Knowing how to determine a project timeline can ensure that your projects stay on target and meet customers' expectations. Learn the value of project timelines and how to set your timeline to ensure project success.
Projects in business are often comprised of several concurrent series of sequential activities, each of which features its own requirements for time, materials and labor. Well-planned projects, with quantifiable and measurable timelines, have a better chance of success than projects with little or no advance planning. The Critical Path Method (CPM) is used to determine a total project timeline by taking all of the project's various steps into account. Knowing how to determine a project timeline with CPM can make your project plans more reliable and accurate.
The first step in determining the critical path of a project is to construct a process flowchart. Flowcharts can be as simple as paper-and-pencil drawings, or as advanced as multi-layered computer-assisted designs or even mind maps. Project planners represent each activity in a project as a box, diamond, circle or other shape, referred to as a node. Planners connect each sequential node with arrows showing the flow of material inputs, beginning on the left of the flowchart and moving to the right. Concurrent series of steps are drawn above and below each other, and are organized according to the total project timeline flowing from left to right.
Flowcharts should include at least two types of nodes: process nodes and decision nodes. Process nodes include all regular activities that move the project one step closer to completion. Decision nodes are points in the project where the flow of work could go in one of several directions. A quality audit checkpoint is an example of a decision node; if a work in progress passes a quality checkpoint it moves on to the next activity, otherwise it returns to a previous step.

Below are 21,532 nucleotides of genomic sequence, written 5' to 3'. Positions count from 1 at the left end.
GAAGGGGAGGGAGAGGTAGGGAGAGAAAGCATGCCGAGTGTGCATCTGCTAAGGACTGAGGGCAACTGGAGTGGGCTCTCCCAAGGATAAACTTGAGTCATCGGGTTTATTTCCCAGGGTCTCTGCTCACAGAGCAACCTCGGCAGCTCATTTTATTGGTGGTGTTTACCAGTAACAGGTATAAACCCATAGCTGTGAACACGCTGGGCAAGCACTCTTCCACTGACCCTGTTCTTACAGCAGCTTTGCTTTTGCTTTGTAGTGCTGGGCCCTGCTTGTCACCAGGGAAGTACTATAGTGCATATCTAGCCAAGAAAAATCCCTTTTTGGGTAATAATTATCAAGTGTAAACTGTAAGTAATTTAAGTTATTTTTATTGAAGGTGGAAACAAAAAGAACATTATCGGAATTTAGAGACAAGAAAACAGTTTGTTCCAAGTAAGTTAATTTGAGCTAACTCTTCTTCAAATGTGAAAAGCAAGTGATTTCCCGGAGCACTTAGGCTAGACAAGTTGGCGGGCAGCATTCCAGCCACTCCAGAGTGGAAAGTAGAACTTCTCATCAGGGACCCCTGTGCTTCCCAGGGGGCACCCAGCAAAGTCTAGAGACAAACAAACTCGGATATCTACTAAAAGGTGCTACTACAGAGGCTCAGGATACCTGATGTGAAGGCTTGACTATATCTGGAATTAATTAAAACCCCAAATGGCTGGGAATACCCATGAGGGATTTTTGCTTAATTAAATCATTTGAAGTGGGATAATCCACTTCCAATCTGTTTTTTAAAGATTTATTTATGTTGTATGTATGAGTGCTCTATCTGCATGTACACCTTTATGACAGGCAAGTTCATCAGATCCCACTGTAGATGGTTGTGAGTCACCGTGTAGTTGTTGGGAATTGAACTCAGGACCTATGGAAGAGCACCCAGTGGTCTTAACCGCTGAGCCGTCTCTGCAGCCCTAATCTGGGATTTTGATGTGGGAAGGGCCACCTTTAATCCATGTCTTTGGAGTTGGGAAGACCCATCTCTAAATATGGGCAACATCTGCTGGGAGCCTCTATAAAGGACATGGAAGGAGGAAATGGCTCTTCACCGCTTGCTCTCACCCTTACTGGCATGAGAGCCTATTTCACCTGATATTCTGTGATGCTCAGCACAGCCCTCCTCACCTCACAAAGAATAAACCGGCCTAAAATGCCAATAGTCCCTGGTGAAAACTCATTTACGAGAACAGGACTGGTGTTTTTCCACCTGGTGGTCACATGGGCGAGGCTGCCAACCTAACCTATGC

After completing a basic process flowchart, the next step in finding the critical path and determining a project timeline is to calculate the shortest and longest possible completion times for each activity. Use past data and consult employees with experience in each activity to determine the shortest and longest completion times. Beginning with the first activity and moving forward, project planners determine the earliest and latest possible completion times for each activity, in terms of the entire project timeline, based on their individual completion times and those of preceding activities.
For example, if the first activity's shortest completion time is seven minutes, then the next activity's earliest start time is seven minutes into the project.
If a project only requires a single series of activities, the earliest and latest completion times for the project can serve as the overall project timeline. If the project involves several concurrent series of activities, the series with the latest of the latest possible completion times most likely contains the critical path.
The critical path is the sequence of activities in the project which has no slack time, meaning each activity must be completed before its latest possible completion time to keep the project on schedule. Other series can fall behind their own latest completion time estimates; since the critical path is generally the longest series, it leaves room for error in other series. The earliest and latest possible completion time for the critical path can be used to accurately determine a project timeline.
Net MBA: Critical Path Method retrieved at http://www.netmba.com/operations/project/cpm/
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